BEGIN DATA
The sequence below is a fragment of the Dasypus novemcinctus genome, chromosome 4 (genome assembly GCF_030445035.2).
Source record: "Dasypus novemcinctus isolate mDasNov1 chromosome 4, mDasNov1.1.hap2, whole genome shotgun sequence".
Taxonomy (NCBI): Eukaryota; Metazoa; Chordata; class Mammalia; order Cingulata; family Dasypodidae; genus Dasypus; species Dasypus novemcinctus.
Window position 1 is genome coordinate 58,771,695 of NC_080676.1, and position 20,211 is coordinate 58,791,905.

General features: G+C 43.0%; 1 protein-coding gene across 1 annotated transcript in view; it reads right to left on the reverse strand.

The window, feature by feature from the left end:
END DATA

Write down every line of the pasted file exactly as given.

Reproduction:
The sequence below is a fragment of the Dasypus novemcinctus genome, chromosome 4 (genome assembly GCF_030445035.2).
Source record: "Dasypus novemcinctus isolate mDasNov1 chromosome 4, mDasNov1.1.hap2, whole genome shotgun sequence".
Taxonomy (NCBI): Eukaryota; Metazoa; Chordata; class Mammalia; order Cingulata; family Dasypodidae; genus Dasypus; species Dasypus novemcinctus.
Window position 1 is genome coordinate 58,771,695 of NC_080676.1, and position 20,211 is coordinate 58,791,905.

General features: G+C 43.0%; 1 protein-coding gene across 1 annotated transcript in view; it reads right to left on the reverse strand.

The window, feature by feature from the left end: